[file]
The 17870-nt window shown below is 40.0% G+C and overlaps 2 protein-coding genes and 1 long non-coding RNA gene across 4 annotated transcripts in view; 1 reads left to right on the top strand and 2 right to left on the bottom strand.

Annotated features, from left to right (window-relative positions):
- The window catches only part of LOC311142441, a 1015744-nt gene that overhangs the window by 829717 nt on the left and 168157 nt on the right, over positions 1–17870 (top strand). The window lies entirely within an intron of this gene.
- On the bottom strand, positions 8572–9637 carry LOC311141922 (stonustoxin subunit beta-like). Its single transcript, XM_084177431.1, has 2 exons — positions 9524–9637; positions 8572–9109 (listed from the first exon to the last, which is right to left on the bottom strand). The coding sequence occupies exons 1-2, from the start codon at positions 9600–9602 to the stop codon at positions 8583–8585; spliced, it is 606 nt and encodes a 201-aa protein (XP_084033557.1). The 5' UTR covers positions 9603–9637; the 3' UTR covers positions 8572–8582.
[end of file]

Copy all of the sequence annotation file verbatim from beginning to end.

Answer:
The 17870-nt window shown below is 40.0% G+C and overlaps 2 protein-coding genes and 1 long non-coding RNA gene across 4 annotated transcripts in view; 1 reads left to right on the top strand and 2 right to left on the bottom strand.

Annotated features, from left to right (window-relative positions):
- The window catches only part of LOC311142441, a 1015744-nt gene that overhangs the window by 829717 nt on the left and 168157 nt on the right, over positions 1–17870 (top strand). The window lies entirely within an intron of this gene.
- On the bottom strand, positions 8572–9637 carry LOC311141922 (stonustoxin subunit beta-like). Its single transcript, XM_084177431.1, has 2 exons — positions 9524–9637; positions 8572–9109 (listed from the first exon to the last, which is right to left on the bottom strand). The coding sequence occupies exons 1-2, from the start codon at positions 9600–9602 to the stop codon at positions 8583–8585; spliced, it is 606 nt and encodes a 201-aa protein (XP_084033557.1). The 5' UTR covers positions 9603–9637; the 3' UTR covers positions 8572–8582.